WASHINGTON - A House banking subcommittee approved legislation. Wednesday that requires lenders in most states to collect flood insurance premiums from mortgage customers as part of their monthly escrow payment.

The provision, which was opposed by the banking industry, makes an exception for states that do not allow lenders to escrow monthly payments for taxes, insurance, and other purposes. The exemption was adopted as an amendment sponsored by Rep. Douglas Bereuter, R-Neb.

However, the escrow requirement is still more stringent than the comparable provision in a Senate bill sponsored by Sen. John F. Kerry, D-Mass. The Kerry bill, which is expected to be voted on later this year, requires lenders to collect flood insurance premiums only if they require escrow accounts for mortgages.

Additional Burden Seen

"We're very concerned about the increase in regulatory burden, particularly in the area of escrow," said Edward L. Yingling, chief lobbyist for the American Bankers Association.

"Some banks don't have the capability to do it," he said. For others, he added, setting up an escrow account is an added cost that's hard to justify for a single item, such as flood insurance.

Lenders were also disturbed by a provision that would require them to certify that a property was covered by flood insurance before a mortgage could be sold in the secondary market. The provision applies to loans in which flood insurance has not been verified within five years.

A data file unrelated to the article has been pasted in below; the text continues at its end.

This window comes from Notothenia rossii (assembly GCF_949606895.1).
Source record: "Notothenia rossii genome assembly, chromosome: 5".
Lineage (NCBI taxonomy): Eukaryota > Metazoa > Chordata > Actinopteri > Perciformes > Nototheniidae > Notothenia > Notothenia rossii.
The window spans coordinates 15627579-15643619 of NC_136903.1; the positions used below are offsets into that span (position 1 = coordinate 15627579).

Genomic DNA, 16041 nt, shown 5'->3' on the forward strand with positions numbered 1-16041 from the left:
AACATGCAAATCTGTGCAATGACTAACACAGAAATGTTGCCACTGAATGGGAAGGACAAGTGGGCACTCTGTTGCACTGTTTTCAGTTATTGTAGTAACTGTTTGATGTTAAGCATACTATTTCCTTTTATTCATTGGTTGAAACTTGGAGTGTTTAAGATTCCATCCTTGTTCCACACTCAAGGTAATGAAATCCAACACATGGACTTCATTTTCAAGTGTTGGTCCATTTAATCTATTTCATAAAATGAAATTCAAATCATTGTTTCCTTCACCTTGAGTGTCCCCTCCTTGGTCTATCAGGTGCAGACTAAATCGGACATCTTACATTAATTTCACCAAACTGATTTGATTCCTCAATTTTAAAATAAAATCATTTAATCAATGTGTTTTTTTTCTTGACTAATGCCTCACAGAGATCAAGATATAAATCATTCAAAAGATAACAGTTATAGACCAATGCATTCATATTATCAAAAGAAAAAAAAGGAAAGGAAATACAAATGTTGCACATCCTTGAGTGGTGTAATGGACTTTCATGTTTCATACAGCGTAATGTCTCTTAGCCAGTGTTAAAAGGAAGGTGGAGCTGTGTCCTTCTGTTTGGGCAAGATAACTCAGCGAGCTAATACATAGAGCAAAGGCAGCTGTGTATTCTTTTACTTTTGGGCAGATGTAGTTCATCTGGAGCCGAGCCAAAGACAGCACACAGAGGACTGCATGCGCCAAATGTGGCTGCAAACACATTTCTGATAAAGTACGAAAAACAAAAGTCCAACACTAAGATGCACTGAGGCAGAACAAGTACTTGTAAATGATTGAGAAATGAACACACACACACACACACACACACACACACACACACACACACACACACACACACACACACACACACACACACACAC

Forcing Coverage

"It's an easy thing for a big mortgage company to do, but very hard for a small bank or credit union," said David C. John, legislative director for the National Association of Federal Credit Unions.

Still, many of the bill's provisions are likely to prove helpful to banks. One measure permits banks to "force-place" flood insurance for borrowers who refuse to purchase it on their own. The lender has the right to bill the mortgagor for the premium.

In addition, the bill clarifies when flood insurance is required, and permits lenders to charge a "reasonable fee." as determined by the director of the Federal Emergency Management Agency, for the cost of determining if flood insurance is needed.

Other provisions require banks to review any materials submitted by mortgagors contesting the need for flood insurance. However, the panel approved an amendment sponsored by Rep. Alfred A. McCandless, R-Calif., giving FEMA authority to specify what materials must be considered.

"The lender would still be required to review materials submitted by the borrower, but only relevant materials - not Polaroid photographs," said Rep. Joseph P. Kennedy 2d, D-Mass.

Rep. Kennedy, chairman of the House Banking subcommittee on consumer affairs and insurance, sponsored the insurance bill considered by the panel. Much of his bill was patterned after legislation introduced by Rep. Bereuter.

Subscribe Now

Access to authoritative analysis and perspective and our data-driven report series.

14-Day Free Trial

No credit card required. Complete access to articles, breaking news and industry data.